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On a summer evening in 1959, as the sun dipped below the horizon of the Moscow skyline, Rudolf Zaripov was ensconced in a modest dormitory at Moscow State University. Zaripov had just defended his Ph.D. in physics at Rostov University in southern Russia, when he was sent to Moscow to program one of the country’s early mainframe computers and train a new generation of programmers for military projects.

The small room in Sparrow Hills—one of the seven hills on which the city was founded—was a crucible of creativity for Zaripov. Working on state-sanctioned cryptography projects by day, Zaripov chipped away at an algorithm for musical composition on the computer by night, determined to translate the elusive language of music into the rigid syntax of mathematical commands.

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Zaripov’s foray into algorithmic composition had begun in 1947, when he was 18. In high school, he studied music and played the cello, though he also loved math and physics. His classmate, Bulat Galeev, remembered Zaripov as kind. “By nature, he was a very gentle person, and this was often abused by those who liked to skip lectures.” Zaripov would cover for his friends’ absences, which led the dean to remove him from his post as “head boy.”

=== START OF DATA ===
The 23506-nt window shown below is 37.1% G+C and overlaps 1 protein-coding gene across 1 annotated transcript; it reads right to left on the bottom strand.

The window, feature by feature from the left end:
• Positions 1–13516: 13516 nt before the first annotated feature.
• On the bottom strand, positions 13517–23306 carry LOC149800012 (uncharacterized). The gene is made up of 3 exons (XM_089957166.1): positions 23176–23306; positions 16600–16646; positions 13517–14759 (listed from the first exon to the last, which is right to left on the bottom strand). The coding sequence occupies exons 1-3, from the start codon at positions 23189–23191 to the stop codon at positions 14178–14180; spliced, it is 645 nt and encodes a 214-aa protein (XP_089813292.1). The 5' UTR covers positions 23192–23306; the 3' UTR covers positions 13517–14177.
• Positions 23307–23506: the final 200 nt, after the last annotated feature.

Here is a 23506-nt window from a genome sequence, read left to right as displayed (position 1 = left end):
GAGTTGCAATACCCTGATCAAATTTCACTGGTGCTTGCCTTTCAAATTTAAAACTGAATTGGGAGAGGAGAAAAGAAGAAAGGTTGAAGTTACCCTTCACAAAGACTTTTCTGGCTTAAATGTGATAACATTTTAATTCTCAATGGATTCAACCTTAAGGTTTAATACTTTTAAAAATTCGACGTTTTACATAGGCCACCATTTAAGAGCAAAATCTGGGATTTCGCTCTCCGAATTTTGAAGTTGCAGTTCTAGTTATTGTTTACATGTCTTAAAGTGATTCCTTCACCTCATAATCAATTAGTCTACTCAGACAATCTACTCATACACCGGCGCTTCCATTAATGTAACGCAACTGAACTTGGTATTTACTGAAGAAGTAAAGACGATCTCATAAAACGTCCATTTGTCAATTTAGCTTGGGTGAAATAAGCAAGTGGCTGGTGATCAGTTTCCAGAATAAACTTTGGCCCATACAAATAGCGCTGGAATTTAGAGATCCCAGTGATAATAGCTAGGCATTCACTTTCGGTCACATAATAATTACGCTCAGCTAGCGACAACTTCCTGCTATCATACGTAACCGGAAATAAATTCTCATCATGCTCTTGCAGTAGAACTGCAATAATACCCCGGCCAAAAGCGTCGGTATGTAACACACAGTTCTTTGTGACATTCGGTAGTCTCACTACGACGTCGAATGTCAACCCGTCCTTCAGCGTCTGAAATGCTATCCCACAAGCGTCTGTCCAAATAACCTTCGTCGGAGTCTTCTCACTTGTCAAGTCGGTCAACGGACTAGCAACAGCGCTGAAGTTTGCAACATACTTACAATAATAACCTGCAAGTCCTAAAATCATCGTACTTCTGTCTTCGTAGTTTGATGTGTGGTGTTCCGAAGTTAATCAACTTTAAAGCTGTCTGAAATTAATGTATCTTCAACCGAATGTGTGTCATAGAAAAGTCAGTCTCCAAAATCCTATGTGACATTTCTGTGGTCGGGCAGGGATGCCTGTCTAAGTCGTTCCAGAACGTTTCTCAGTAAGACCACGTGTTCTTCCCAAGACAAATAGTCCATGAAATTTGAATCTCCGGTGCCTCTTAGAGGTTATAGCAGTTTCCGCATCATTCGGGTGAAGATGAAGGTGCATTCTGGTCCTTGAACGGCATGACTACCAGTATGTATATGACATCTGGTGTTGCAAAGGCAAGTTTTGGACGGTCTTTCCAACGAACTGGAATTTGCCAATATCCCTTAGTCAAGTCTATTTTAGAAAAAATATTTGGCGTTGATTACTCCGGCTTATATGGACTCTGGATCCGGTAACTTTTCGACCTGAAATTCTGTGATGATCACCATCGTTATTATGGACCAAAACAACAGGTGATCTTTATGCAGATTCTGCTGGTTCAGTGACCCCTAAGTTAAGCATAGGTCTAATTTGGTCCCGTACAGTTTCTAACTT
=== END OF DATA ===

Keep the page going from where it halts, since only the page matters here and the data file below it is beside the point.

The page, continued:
In Body Image
REBEL COMPOSER: Russian Rudolf Zaripov developed an algorithm for musical composition on the computer in the 1950s—a very dangerous time to be working on projects that linked computer and human systems.
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One day, preparing for a music exam, Zaripov observed that the patterns of harmonization of a melody could be described by mathematical rules.

“He figured out several ways to calculate chords and realized that this task was accessible to any calculating machine,” wrote Gleb Anfilov in a 1962 book, Physics and Music. “But then another thought flashed across the inquisitive young man’s mind: What if we tried to calculate not only chords, but also the most important component of music—the melody? After all, melodies also obey laws. And their laws can probably also be expressed mathematically!”

At that time, the Soviet political apparatus had engulfed science. Work on any project that linked computer and human systems—then known as the field of cybernetics—was anathema to Soviet philosophy. Cybernetics was viewed as a weapon of the capitalistic West, a bourgeois pseudoscience and a powerful tool that threatened to leave human workers behind.